Upon researching, my results found several agencies providing education and certification to theme parks, entertainment venues, and others offering ‘Autism & Neurodiverse Travel Guides for their properties and/or vacation packages. You might start your own investigation by searching for Certified Autism Professionals or International Board Training & Certification for Travel Agents. If you have a holiday vacation destination in mind, you may want to request any ‘Guides’ or provisions they have for families of persons with autism.
CAUTION*** ‘Certification’ credentials may only address ‘autism’ in the most general terms. Remember, only you ‘Know Your Child’ and your child’s autism. As a vigilant observer, you must act immediately and quickly to prevent a crisis or unwanted episode from escalation.
When taking our ‘non-verbal autistic’ Sonny to his first theme park, we thought we were prepared for almost anything; sensory issues, allergies, sunburn, restraints, escape/elopement issues. Until, when in the middle of a ‘river ride’, water splashed up drenching Sonny’s clothes and face.
Frantically, he began escaping his safety restraint, shedding his clothes, and trying to jump out of the boat! When we were finally rescued, the ‘first responders’ took us in a motorized cart to the employee area. Still kicking and screaming, Sonny was suddenly faced with a new dilemma… theme park employees changing from their street clothes into ‘character costumes’. Thankfully, his sense of humor took over and he thought Mickey looked pretty funny without his head.
Although separated from the rest of the family, and Sonny’s backpack with a change of clothes, his medication, and soothing books and toys from home, we finally got it all together. This brings to mind another situation to be prepared for. Where do you change a 13-year-old’s diaper? In the family bathroom dedicated to parents changing baby’s diapers; or?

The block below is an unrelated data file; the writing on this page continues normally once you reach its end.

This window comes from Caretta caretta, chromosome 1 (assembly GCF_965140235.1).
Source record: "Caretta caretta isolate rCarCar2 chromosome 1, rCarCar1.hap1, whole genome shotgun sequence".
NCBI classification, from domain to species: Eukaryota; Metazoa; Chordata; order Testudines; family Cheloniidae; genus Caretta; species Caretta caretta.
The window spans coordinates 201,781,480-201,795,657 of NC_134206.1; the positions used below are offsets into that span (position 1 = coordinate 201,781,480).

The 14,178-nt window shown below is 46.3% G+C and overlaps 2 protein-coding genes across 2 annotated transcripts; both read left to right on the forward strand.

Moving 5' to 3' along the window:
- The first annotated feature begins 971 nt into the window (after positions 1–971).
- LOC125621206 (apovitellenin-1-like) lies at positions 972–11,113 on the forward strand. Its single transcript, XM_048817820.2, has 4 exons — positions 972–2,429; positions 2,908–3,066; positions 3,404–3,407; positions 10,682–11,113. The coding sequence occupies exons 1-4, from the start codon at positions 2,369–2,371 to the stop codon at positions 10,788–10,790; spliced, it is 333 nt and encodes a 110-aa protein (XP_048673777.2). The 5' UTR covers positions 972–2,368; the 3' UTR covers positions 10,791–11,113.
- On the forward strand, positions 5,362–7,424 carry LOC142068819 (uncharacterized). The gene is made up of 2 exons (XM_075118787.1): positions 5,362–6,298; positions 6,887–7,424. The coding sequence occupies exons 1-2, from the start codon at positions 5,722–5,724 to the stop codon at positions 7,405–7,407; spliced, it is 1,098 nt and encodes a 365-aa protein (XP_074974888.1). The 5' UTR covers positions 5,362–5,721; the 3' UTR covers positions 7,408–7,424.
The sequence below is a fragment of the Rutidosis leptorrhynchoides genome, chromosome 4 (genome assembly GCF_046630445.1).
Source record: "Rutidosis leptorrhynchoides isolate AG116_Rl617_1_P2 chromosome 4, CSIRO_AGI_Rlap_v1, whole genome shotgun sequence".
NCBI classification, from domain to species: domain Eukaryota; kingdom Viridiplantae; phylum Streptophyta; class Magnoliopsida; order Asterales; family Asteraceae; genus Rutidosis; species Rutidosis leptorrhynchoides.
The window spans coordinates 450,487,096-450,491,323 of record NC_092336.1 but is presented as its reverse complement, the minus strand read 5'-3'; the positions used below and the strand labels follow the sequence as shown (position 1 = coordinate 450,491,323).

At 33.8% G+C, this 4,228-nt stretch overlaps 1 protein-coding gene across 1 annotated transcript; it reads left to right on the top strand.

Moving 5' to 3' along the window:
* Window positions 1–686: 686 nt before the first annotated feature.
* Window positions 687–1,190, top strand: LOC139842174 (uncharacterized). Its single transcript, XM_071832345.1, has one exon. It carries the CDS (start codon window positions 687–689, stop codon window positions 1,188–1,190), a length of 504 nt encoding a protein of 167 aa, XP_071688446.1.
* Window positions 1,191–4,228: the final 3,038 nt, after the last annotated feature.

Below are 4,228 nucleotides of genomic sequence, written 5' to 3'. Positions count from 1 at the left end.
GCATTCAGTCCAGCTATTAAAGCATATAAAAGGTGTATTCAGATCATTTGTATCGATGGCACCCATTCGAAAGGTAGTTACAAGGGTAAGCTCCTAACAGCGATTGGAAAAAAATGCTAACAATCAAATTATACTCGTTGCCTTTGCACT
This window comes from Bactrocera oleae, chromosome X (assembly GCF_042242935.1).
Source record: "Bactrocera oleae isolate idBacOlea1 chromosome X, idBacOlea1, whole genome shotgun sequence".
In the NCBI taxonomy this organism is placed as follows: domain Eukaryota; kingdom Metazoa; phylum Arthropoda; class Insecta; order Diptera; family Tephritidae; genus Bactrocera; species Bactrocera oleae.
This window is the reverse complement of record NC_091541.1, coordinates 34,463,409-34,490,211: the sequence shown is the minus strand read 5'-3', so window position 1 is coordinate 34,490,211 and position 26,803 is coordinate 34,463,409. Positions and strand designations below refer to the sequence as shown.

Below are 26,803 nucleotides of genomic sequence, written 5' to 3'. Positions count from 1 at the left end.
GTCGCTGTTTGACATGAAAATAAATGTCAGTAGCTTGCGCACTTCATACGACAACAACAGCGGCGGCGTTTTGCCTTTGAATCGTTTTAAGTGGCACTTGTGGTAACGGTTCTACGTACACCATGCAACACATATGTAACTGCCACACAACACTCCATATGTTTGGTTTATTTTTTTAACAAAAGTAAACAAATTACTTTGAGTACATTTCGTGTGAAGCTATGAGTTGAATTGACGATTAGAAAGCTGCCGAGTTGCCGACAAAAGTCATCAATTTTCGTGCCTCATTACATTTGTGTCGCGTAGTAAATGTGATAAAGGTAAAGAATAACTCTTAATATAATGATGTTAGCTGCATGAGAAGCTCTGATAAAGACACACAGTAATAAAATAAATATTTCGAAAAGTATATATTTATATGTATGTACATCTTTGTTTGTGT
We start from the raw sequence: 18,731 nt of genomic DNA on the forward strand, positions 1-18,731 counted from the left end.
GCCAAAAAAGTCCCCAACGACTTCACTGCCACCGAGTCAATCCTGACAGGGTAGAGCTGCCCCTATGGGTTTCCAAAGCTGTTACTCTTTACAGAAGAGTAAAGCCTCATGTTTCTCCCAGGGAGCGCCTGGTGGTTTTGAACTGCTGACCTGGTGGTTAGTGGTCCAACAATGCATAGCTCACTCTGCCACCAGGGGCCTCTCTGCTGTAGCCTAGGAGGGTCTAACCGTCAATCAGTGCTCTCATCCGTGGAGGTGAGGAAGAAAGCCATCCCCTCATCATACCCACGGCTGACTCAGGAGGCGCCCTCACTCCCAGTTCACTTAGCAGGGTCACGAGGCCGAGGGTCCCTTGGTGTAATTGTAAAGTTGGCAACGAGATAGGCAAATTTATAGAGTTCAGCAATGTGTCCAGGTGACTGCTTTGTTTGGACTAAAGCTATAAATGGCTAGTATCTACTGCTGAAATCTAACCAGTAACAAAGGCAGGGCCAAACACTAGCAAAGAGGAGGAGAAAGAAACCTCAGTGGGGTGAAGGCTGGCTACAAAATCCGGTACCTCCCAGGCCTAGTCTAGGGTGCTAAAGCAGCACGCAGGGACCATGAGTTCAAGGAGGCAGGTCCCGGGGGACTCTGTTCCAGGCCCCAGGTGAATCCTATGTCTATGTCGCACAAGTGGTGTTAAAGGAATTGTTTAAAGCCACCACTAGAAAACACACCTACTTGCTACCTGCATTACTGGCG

When visiting a theme park or other vacation site, find out ahead of time how to get help if you need it. Don’t assume anything! Expect the ‘unexpected’. Additionally, you can purchase signs which alert ‘first responders’ that your family member has autism. Understandably, most families don’t care to make that kind of announcement. But, when you are away from your community, a ‘life saver’ can be a homemade printout of your person’s description, needs, and medication/medical issues… just in case. A current picture showing how they may look when stressed or anxious is important; not just a ‘glamour shot’ of how they look at their best.
Please find FREE BOOK ~ Know Autism, Know Your Child, with < My Thoughts > by Sara Luker on the website MENU. Over the next months, my plan is to replace many of the MENU Chapters with newer, updated versions. Eventually, my wish is to make this material available in an eBook format. Also, because the numbers of autism cases are growing across the globe; so, is the research. My wish is to make a collection of this information easily available on my website www.sarasautismsite.com. Hopefully, this will help us try to keep up with what it means to be on the ‘autism spectrum’.